Many who apply for an apartment often go through a background check and, in some cases, a credit check. The degree to which both are used, however, varies with the apartment building and if an individual is applying for public housing. In the case of a recent crime crackdown in Irving, Texas, background checks have become mandatory for those applying for housing in certain apartment complexes. The NAACP, as the linked article explains, objects to this, as this practice appears discriminatory.
On a positive note, this practice has lowered crime in Irving, but who is being excluded has the NAACP concerned. As the article illustrates, residents who have criminal pasts – the resident had a drug conviction in 1993 – are being excluded, although the complexes are taking each resident on a case-by-case basis. Nevertheless, those who have solid renting histories, but long past convictions, are being evicted.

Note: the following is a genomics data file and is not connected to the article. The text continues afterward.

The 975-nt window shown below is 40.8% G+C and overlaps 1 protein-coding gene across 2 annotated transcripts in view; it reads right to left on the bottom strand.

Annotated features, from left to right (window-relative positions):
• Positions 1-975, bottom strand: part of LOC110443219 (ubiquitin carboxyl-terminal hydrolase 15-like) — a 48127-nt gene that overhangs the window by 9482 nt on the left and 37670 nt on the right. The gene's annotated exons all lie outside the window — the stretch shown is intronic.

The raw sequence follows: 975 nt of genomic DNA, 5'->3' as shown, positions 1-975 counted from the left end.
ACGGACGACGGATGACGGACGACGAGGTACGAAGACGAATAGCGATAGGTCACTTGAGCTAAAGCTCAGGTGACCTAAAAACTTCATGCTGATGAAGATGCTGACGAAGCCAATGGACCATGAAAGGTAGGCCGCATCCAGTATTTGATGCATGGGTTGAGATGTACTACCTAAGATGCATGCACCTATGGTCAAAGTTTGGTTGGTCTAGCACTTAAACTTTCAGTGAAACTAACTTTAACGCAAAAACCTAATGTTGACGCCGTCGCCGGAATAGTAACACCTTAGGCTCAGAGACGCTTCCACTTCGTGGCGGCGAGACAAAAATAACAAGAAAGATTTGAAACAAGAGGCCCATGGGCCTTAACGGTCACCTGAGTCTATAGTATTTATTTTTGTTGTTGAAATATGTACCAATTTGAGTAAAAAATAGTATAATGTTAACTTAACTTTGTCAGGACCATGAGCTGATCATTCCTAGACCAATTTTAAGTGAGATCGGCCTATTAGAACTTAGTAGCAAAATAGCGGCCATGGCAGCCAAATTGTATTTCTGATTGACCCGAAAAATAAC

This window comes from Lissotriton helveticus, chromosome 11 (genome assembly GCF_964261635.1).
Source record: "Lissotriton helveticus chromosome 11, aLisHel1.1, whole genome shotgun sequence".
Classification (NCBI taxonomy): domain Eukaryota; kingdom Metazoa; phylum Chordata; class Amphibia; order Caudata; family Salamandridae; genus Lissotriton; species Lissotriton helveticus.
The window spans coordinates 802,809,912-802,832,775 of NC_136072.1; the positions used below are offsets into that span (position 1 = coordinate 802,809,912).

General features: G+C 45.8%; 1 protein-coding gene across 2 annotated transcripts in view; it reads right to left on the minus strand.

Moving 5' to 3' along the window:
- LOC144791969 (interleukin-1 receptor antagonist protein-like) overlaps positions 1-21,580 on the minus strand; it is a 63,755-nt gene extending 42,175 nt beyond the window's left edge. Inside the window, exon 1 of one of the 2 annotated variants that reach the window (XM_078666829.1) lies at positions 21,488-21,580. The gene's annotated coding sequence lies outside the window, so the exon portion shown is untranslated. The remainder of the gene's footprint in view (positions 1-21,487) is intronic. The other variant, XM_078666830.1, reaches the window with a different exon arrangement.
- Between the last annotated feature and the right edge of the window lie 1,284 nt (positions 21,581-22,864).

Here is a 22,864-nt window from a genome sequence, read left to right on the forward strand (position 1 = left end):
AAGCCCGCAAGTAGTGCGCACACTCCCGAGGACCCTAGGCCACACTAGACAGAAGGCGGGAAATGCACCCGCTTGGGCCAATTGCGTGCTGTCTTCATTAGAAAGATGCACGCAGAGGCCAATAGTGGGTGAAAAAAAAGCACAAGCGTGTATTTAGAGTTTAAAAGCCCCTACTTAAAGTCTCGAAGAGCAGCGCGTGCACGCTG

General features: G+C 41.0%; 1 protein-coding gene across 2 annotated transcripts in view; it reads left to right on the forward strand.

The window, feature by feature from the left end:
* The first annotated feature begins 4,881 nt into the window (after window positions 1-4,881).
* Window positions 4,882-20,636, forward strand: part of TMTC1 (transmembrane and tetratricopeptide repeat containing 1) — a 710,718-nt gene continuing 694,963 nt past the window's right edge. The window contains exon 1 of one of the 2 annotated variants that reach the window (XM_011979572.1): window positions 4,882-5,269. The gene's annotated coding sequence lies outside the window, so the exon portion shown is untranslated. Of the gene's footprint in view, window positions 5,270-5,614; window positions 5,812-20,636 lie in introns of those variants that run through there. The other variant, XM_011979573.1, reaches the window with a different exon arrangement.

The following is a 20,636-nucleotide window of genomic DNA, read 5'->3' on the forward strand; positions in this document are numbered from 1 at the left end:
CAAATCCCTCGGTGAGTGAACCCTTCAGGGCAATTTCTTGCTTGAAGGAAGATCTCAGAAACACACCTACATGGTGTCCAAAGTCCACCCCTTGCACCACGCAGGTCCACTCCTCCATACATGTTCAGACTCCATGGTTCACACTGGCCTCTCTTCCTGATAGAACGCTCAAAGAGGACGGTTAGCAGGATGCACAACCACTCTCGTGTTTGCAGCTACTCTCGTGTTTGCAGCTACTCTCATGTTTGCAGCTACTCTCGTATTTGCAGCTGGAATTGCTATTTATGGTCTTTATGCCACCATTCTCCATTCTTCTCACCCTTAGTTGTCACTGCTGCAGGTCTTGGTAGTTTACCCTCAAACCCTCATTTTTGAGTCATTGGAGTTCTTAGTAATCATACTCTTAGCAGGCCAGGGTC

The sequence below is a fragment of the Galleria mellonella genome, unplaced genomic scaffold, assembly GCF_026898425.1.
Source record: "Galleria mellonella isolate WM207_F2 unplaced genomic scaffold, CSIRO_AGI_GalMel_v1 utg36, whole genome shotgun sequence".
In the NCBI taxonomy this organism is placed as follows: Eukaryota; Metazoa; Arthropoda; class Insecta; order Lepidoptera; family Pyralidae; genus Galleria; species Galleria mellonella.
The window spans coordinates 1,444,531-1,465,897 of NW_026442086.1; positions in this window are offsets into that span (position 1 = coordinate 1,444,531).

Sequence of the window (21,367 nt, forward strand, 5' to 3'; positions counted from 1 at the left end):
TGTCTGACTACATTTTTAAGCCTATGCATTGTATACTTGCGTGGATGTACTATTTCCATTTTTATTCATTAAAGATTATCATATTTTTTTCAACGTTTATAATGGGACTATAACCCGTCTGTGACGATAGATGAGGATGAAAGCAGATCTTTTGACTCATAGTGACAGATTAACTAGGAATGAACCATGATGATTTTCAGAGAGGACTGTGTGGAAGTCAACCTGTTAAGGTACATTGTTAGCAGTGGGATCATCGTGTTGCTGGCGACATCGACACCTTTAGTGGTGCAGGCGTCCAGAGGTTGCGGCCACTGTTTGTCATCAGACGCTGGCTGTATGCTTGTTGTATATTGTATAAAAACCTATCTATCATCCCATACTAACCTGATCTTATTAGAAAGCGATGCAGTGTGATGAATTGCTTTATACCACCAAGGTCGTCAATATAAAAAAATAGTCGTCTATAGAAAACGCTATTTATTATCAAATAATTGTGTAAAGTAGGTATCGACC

But, as the comments to the article show, people in the complexes want to feel safe in their homes. How should you use background checks to determine if a resident or apartment applicant should stay or go?
For a typical apartment background check, the landlord examines a candidate’s history at each residence and if a person has past criminal convictions pertaining to their past apartments. As landlords want a tenant who isn’t noisy or disruptive and pays on time, the candidate’s past history indicates whether or not he or she will be a good tenant. At the same time, however, residents have the right to feel safe in their homes; they shouldn’t be worrying if a criminal is lurking around the grounds.
But many with past criminal histories have moved on and should be given a chance to have fair and equal housing. If apartment complexes in Irving will screen each candidate, they should take each criminal history into context, much like criminal history is used in employment decisions. If the candidate hasn’t committed a crime in a number of years and if the crime didn’t involve others, he or she should be allowed to rent.